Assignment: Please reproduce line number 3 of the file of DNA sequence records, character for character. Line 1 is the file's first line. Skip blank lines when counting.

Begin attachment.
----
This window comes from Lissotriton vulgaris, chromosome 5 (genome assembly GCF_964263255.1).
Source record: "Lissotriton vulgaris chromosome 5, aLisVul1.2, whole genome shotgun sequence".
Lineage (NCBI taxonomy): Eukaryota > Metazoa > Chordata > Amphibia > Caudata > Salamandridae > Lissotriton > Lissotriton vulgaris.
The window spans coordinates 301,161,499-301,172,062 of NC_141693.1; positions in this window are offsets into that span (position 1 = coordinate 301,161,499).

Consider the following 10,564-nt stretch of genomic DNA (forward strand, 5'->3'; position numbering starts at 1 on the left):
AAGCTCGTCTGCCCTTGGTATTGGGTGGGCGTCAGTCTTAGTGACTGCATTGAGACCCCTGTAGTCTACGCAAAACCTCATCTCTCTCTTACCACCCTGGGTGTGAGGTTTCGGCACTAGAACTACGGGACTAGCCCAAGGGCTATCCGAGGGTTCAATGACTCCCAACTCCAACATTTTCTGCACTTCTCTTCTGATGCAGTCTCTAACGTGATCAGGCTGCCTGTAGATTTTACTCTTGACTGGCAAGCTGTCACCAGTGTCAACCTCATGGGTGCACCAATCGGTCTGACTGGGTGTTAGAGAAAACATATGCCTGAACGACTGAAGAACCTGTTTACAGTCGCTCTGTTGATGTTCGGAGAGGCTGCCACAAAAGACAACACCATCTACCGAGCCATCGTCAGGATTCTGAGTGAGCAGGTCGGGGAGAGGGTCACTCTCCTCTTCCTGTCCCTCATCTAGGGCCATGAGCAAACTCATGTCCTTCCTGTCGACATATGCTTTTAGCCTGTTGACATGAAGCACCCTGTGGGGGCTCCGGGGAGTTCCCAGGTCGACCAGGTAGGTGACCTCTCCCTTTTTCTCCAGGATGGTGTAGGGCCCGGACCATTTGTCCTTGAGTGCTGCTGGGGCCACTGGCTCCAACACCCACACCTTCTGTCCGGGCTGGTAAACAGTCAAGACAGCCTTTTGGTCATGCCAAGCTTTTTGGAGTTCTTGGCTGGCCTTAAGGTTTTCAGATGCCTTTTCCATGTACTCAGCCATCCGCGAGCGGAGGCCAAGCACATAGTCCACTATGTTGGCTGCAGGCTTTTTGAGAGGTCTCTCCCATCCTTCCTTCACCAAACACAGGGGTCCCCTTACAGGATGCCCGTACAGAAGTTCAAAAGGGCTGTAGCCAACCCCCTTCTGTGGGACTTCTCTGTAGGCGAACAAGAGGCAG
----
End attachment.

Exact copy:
Lineage (NCBI taxonomy): Eukaryota > Metazoa > Chordata > Amphibia > Caudata > Salamandridae > Lissotriton > Lissotriton vulgaris.